I found it difficult to pack gear for Sunny. On the one hand, I didn’t want to go out and buy a bunch of top-of-the-line backpacking equipment for her, only to find that she didn’t like it and never use the equipment again. On the other hand, I didn’t want her to hate backpacking because she had a heavy pack with substandard gear. I packed the gear so that she had a lighter load, about 15 lbs (compared to mine at 31 lbs).

I brought my APRS tracker to test it out for walking pace. I’d run it a few times in the truck on a magnetic mobile antenna (which is why I use the car icon on the APRS map), but hadn’t yet run it in my pack with the little rubber antenna that came with it. Also, while the beaconing pace that I’d set was insufficient for a car, I felt that it might be the right pace for walking. I didn’t need a tracker for this trip but felt it might be necessary if Sunny didn’t like backpacking and I decided to hike alone on more harsh terrain.

Building a fire was a challenge. It was like the wind was only blowing while we were trying to get the fire going. We had this fuel cube that you dice into powder and then set aflame. Sunny was able to do this with the flint and steel set that was in our packs. The problem was, the wood supplied at the campground was only tinder and fuel. Without kindling (which you aren’t supposed to collect in the park), this cube didn’t burn fast enough to burn the wood. I used three cubes of fuel. After we got the fire burning, the wind died down. The weather was enjoyable, although the wind blew heavily later. We didn’t let the fire go out until bedtime, with some wood that Kelley brought by from the house (Ok, yeah, that was cheating).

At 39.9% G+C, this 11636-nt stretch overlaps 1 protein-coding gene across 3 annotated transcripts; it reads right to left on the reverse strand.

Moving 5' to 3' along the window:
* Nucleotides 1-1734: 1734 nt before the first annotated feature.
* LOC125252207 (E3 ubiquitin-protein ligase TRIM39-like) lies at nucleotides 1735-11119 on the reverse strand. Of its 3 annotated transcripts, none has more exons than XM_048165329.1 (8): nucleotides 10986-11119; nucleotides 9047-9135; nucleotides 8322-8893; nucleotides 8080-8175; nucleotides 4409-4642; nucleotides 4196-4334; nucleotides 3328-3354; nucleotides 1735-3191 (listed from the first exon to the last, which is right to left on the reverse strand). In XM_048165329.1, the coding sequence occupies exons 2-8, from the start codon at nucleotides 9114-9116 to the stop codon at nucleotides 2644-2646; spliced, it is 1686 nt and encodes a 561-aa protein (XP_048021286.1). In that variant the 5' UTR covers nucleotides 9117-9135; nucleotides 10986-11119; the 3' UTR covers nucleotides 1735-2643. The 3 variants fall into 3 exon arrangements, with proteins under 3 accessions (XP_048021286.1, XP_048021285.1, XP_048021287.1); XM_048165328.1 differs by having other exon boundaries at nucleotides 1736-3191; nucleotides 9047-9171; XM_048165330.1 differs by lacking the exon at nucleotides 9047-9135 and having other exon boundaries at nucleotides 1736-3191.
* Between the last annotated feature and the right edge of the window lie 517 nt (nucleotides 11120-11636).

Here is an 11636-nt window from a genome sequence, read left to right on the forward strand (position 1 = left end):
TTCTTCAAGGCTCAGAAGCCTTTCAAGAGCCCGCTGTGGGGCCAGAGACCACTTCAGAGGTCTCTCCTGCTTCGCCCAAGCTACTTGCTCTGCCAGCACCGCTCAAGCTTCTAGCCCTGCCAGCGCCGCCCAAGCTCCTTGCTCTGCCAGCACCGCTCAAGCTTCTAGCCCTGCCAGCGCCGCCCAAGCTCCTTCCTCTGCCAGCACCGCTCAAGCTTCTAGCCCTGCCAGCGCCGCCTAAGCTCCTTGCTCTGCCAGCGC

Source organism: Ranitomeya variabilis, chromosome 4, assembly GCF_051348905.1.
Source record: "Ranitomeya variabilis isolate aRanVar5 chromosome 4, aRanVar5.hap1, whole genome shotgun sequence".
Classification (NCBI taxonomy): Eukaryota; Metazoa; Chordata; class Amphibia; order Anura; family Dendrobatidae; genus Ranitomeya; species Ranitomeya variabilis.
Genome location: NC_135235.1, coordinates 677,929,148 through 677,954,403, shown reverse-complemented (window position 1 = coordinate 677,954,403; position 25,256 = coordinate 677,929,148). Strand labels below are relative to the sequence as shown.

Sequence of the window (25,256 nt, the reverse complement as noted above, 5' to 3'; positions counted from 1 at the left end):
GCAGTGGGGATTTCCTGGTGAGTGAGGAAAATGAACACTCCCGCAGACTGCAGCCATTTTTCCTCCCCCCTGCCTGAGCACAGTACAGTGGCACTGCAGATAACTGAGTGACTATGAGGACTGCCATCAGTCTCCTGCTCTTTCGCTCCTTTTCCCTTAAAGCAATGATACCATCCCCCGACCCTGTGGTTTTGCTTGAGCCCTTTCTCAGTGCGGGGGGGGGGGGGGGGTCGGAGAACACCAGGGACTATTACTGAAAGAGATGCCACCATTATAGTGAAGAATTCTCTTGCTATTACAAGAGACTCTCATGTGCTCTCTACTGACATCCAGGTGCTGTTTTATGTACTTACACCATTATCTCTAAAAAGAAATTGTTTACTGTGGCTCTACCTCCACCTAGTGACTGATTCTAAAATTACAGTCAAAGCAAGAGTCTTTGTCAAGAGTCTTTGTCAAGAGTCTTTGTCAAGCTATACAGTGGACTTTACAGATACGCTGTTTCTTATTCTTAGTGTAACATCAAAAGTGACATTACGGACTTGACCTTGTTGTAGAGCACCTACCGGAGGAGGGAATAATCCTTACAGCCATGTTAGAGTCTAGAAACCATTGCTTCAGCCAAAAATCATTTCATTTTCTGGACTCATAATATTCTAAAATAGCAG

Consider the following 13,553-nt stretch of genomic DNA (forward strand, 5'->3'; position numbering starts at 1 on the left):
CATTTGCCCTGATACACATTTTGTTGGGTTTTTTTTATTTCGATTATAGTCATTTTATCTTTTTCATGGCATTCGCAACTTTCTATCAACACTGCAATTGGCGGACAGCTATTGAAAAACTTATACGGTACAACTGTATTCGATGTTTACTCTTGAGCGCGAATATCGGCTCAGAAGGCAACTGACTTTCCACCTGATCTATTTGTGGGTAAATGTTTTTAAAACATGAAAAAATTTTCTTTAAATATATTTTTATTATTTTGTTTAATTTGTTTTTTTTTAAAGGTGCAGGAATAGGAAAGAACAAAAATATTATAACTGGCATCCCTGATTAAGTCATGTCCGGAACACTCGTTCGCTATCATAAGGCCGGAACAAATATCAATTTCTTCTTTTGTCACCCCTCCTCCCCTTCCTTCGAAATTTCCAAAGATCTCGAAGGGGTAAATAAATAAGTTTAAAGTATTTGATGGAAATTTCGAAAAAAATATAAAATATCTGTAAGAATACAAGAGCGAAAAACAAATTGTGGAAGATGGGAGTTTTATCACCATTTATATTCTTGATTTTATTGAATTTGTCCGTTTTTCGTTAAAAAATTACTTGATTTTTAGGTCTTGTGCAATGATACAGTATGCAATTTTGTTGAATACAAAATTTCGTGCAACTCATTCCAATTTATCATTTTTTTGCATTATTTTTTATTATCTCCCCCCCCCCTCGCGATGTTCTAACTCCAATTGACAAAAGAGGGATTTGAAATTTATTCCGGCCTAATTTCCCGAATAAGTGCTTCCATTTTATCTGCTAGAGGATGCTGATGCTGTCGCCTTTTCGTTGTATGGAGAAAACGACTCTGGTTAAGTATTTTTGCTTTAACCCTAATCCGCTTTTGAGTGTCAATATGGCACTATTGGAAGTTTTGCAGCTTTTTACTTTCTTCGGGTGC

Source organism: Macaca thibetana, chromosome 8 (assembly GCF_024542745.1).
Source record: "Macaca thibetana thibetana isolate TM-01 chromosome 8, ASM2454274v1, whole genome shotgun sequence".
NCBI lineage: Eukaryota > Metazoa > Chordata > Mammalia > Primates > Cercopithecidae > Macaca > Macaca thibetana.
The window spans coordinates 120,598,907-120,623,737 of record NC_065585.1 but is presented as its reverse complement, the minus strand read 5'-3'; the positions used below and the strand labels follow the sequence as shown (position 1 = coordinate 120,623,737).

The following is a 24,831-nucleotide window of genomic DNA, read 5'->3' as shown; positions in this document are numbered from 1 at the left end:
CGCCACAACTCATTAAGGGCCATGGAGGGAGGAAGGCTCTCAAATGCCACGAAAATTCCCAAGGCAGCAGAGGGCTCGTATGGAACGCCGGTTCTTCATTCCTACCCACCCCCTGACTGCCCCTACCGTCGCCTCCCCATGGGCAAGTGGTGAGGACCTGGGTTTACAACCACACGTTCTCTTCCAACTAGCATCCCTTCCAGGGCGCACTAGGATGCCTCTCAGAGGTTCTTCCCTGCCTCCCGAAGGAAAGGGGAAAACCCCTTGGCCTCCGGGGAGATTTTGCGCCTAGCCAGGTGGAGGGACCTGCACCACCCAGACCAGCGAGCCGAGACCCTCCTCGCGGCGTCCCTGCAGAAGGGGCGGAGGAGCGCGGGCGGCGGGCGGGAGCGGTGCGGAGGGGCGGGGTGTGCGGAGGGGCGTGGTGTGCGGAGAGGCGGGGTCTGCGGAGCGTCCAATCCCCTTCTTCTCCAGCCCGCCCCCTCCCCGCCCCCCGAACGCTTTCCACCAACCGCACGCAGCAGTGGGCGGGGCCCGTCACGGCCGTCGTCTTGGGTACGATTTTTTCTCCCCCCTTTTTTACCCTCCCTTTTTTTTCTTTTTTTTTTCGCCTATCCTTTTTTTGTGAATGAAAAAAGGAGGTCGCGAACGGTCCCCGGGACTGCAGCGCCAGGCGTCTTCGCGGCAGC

We tuned into the 9 o’clock net. Sunny was going to work the radio. At the last second, she asked me to check-in instead. The net lasted for over an hour. Sunny went to bed while I tended the fire and listened to the net.